In this earlier post I showed how to create a tartan plaid pattern in Photoshop. That method simulates the weave characteristic of a real tartan plaid, with the distinct diagonal twill pattern, like the one shown here.
As an alternative, here’s a really quick way to create a seamless plaid in Photoshop Elements. This technique doesn’t create the effect of the diagonal twill weave, but does create a nice repeating plaid design. The same method works for creating seamless plaids in Adobe Illustrator (details below).
Here are the steps for creating the plaid in Photoshop Elements
Step 1. To start, I’ll create the vertical stripes which correspond to the warp if this were a woven plaid. In Photoshop Elements, create a new file of the size you want for your repeating pattern. This should be a square file. In this example I’m using a 5 inch by 5 inch file size. Then, using the rectangle tool, draw a vertical rectangle and fill it with the color of your choice.
Step 2. Continue drawing rectangles until you’ve filled the space. Usually each stripe will end up on its own layer. When you’re done drawing the stripes, put them all together in one layer with the command: Layer ==> Flatten Image.
Step 3. In the layers window (shown below on the lower right of the screen), right click on the layer and select “Duplicate layer” from the menu.
Step 4. This brings up a small window (shown here). Click the OK button to create the duplicate layer.
Step 5. Now there are two layers in your file. Making sure that the top layer is active in the layer window (see picture below), go to the menu and select: Image ==> Rotate ==> Layer 90 Left.
Step 6. Now the stripes in the top layer are horizontal. With the top layer still active, change its opacity to 50%. You can do this either by typing in 50, or using the slider from the drop-down (see the picture below). Now you can see what your plaid pattern will look like.
Step 7. To save your plaid as a seamless fill you can use in other projects, first combine the two layers by selecting: Layer ==> Merge Visible from the menu. Finally, save the pattern by selecting: Edit ==> Define Pattern from the menu and then giving the pattern a name in the pop-up box.
This plaid pattern is now a seamless pattern that you can use to fill objects or layers in any Photoshop project.
Here is a comparison of the two different methods for creating plaids, starting with the exact same stripes.
An example of using the plaid pattern as a fill:
Here are the steps for creating the plaid in Illustrator
Step 1. Start by creating a new square document in Illustrator. The size isn’t important, but the length and width should be the same.
Step 2. Using the rectangle tool, create vertical stripes, filling the artboard space.
Step 3. Select all the objects (Select ==> All) and group them (Object ==> Group). Then make a duplicate (Edit ==> Copy and then Edit ==> Paste.)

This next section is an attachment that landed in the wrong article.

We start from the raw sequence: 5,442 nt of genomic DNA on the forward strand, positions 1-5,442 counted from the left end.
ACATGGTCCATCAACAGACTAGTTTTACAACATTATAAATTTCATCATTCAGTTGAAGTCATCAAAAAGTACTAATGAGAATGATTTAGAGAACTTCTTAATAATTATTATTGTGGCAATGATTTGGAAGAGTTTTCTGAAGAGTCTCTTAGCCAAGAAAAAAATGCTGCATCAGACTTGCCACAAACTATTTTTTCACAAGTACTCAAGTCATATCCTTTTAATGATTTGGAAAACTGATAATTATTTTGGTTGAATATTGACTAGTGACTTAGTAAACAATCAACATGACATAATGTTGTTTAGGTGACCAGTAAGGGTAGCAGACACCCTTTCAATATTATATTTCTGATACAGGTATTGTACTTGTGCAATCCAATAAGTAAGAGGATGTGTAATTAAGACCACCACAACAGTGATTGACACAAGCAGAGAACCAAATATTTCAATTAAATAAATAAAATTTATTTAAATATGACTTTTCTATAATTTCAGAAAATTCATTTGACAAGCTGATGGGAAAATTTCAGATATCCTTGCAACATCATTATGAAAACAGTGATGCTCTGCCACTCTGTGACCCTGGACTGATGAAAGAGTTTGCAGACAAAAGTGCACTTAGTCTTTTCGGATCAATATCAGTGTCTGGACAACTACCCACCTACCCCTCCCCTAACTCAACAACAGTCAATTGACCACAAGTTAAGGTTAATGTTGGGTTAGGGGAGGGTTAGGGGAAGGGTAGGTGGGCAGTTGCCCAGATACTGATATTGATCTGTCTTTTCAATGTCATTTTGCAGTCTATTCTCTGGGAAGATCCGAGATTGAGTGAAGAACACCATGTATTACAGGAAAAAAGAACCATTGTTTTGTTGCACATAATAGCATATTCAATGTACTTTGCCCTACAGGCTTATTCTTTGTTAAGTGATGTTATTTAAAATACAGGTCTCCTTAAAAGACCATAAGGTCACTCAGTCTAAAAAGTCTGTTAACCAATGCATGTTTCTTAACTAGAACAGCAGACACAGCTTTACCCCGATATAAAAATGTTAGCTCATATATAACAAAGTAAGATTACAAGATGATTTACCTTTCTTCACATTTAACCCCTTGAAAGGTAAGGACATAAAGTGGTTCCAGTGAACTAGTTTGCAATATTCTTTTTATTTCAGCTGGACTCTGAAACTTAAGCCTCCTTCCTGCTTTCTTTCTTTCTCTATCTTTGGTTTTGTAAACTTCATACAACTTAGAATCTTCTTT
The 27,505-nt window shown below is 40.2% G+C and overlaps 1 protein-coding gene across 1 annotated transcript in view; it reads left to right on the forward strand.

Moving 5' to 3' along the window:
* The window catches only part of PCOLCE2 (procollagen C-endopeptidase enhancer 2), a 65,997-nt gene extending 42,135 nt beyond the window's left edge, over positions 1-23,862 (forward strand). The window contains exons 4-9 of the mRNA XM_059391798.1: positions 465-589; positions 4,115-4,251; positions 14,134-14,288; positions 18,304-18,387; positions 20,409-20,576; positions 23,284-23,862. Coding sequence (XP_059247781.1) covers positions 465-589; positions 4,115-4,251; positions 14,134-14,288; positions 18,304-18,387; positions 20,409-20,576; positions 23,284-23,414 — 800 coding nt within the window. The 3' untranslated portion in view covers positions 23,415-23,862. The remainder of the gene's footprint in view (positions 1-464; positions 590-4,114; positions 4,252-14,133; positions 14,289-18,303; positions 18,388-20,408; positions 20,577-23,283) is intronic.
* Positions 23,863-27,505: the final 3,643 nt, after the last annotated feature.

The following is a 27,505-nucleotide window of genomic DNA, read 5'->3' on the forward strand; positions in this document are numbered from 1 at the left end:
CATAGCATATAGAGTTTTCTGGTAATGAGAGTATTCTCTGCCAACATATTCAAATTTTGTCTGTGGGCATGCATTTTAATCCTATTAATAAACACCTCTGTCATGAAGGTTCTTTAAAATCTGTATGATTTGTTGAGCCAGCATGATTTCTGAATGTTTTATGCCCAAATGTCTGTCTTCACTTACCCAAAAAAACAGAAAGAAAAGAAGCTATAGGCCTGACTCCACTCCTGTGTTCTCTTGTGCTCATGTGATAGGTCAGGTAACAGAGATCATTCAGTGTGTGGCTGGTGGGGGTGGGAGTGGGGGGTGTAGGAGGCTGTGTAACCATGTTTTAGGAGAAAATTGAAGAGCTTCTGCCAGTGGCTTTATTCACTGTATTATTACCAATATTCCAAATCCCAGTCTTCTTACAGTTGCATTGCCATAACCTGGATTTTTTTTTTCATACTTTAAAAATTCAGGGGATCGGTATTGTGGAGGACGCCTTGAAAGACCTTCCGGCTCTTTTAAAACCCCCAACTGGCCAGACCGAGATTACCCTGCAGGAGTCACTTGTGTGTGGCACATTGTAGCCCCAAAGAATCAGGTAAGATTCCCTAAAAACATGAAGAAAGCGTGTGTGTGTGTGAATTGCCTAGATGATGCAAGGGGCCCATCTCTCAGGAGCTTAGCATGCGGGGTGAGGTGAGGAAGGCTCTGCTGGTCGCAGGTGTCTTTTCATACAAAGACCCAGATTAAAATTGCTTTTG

Step 4. Select the new group of stripes and rotate it 90 degrees to get horizontal stripes (Object ==> Transform ==> Rotate, and set the angle to 90). Make sure the horizontal stripes fully cover the artboard.
Step 5. In the Layers window (see below) make sure the top group is active and then set its opacity to 50 percent. The plaid pattern appears.
Step 6. To make this a repeat swatch, draw a square (with no fill) that is the same size as your artboard. Move the square to the bottom of the layer (Object ==> Arrange ==> Send to Back). Select all the items — horizontal and vertical stripes and the square — and from the menu choose Edit ==> Define Pattern and then give it a name in the pop-up box. It will now be in your swatches, ready for use (as shown on the right).
Here’s an example of using the plaid swatch as a fill for an image.
A chameleon on plaid.
–Herbert Hoover, referring to his opponent Franklin D. Roosevelt
Great tutorial! I will have to give it a try in Illustrator
I agree, great tutorial, nice job.
perfect – really easy to follow and great result.
a nice tutorial….very ec to catch….thanks alot…..did a trial on both PS and AI….successfully created a swatch…..
Great tutorial! This was exactly what I needed to figure out how to quick-design a Holiday-color plaid pattern for my Christmas cards! Thanks!
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Thanks! I’m playing with this right now. Have you ever used these files to print fabric? Or know if you can? Curious to hear how that would turn out!
Thanks for the comments. Yes, I’ve printed this type of design on fabric. I usually use Spoonflower.com for fabric printing since it’s cheaper and more consistent than trying to do it on my home printer.